I am just returning from my third visit to China, currently our most important overseas recruitment territory with more than 200 Chinese students studying in Dundee.
I had hoped to get away for a few days from the hype of the pre-Christmas period which seems to start earlier and earlier in Scotland. And so I was surprised and dismayed to find Christmas trees everywhere and the same familiar songs being played in every hotel lobby. It rather proves the point that Christmas is nowadays less of a religious ceremony and more a retailing and partying opportunity. I am therefore looking forward to getting back in time for the University Carol Service on Sunday which always marks the start of the Christmas period for me.
But getting back to the subject of China. My visits have been at roughly yearly intervals and have given me a profound sense of the pace of change and especially their investment in higher education. Given the scale of the country and the vast differences in culture from north to south and province to province, this investment has been remarkably consistently and impressively applied. I visited Xiamen in the south, overlooking Taiwan, then Beijing and Tian Jin which are 1200 miles to the north experiencing a balmy seaside with temperatures of 20 centigrade followed by sub-zero temperatures down to minus 8. Our partner universities in Xiamen and Tian Jin are both investing in enormously impressive new campuses. This new infrastructure is not intended to increase student numbers, which already account for about 30% of school leavers, but to expand research capacity and attract top class, mainly Chinese, faculty from abroad. And they in turn are being judged on their ability to produce high quality fundamental and applied research published in journals with the highest impact in their field.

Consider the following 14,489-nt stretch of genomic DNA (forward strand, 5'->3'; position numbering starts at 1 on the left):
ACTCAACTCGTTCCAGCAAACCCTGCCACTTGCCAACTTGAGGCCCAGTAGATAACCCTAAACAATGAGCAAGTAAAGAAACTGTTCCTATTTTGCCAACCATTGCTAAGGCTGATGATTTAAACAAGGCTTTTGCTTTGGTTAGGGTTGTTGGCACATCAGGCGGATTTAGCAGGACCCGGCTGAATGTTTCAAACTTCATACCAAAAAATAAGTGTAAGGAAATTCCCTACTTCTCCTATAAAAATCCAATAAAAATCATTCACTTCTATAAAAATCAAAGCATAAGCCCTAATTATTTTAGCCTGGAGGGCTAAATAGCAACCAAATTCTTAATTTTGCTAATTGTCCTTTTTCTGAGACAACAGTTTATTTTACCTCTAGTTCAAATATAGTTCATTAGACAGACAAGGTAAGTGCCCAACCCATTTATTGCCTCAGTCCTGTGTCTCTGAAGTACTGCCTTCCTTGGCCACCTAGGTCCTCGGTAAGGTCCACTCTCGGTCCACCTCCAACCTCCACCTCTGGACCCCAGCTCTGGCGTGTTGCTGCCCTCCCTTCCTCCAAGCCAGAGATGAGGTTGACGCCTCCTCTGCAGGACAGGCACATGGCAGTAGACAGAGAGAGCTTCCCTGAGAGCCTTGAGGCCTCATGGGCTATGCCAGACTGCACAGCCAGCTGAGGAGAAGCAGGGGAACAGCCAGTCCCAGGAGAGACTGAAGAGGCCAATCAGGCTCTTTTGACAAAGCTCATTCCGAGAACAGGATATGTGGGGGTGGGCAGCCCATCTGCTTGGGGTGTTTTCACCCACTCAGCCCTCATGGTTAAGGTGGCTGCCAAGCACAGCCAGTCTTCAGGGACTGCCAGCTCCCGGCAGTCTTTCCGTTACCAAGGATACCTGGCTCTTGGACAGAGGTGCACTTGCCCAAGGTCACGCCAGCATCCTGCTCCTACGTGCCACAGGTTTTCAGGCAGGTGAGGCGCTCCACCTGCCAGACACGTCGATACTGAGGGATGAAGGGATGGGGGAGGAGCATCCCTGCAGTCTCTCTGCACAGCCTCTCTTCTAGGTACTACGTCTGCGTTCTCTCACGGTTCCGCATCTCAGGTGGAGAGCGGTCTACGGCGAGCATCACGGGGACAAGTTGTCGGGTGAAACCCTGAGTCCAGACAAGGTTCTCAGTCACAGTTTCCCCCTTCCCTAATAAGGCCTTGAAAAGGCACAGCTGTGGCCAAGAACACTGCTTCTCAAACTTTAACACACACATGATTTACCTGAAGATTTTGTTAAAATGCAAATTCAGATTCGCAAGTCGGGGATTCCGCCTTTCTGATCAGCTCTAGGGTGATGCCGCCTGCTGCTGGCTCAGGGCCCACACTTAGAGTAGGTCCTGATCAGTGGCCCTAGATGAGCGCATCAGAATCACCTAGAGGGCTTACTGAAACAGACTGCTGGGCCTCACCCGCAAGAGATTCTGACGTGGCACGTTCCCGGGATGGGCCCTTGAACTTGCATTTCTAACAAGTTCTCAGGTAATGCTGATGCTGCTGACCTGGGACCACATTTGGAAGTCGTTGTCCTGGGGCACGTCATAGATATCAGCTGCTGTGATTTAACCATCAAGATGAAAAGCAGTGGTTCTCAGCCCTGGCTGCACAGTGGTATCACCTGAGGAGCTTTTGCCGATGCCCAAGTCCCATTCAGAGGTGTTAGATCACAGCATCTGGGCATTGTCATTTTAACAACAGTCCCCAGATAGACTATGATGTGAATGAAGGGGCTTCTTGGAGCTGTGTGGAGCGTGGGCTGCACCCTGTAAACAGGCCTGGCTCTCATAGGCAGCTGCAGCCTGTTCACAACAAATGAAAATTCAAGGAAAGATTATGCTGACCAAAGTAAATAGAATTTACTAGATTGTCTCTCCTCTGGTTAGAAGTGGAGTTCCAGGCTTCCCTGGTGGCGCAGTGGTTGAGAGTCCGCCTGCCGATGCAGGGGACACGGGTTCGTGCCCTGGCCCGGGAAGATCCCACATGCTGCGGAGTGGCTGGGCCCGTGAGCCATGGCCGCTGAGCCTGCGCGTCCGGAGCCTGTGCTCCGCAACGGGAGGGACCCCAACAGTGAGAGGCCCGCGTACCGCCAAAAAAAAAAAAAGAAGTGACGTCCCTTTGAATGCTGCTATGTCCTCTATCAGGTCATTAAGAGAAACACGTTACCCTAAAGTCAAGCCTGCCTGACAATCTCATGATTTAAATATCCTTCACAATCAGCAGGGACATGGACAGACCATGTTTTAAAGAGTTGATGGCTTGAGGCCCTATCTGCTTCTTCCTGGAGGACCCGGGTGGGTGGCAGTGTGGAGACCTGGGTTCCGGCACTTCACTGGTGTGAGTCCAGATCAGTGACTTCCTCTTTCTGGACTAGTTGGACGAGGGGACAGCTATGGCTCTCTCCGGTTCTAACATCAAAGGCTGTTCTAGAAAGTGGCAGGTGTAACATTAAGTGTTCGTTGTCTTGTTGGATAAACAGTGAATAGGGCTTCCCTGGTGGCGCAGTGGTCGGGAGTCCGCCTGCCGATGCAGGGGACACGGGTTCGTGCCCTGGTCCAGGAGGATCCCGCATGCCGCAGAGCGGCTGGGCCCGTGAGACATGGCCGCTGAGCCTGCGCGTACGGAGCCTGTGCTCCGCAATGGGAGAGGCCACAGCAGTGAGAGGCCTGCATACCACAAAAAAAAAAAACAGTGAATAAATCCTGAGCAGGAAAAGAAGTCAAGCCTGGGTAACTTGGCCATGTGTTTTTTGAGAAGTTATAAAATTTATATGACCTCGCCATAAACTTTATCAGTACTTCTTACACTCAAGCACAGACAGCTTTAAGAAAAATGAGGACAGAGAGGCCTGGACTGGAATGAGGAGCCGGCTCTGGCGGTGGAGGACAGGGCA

These developments are bringing in a new era, not just in Chinese universities themselves, but also in their expectations of partner institutions abroad. No longer are they simply looking to send many students overseas through articulation agreements with their partners. Partner institutions will need to develop deeper, if not wider, relationships with their Chinese counterparts including joint research programmes and centres of excellence if they wish to sustain them into the future. It is also certain that more and more of our teaching with overseas partners will need to be delivered in country. We should not be daunted by this changing landscape, however, because it provides substantial opportunity as well as obvious threats. Not least of these will be the opportunity to develop fully funded research proposals of scale with our Chinese collaborators.
In the meantime I am looking forward to getting home after an all-night flight, recovering from the jet lag brought on by the 8 hours time difference, and finally, reluctantly, getting into the Christmas spirit.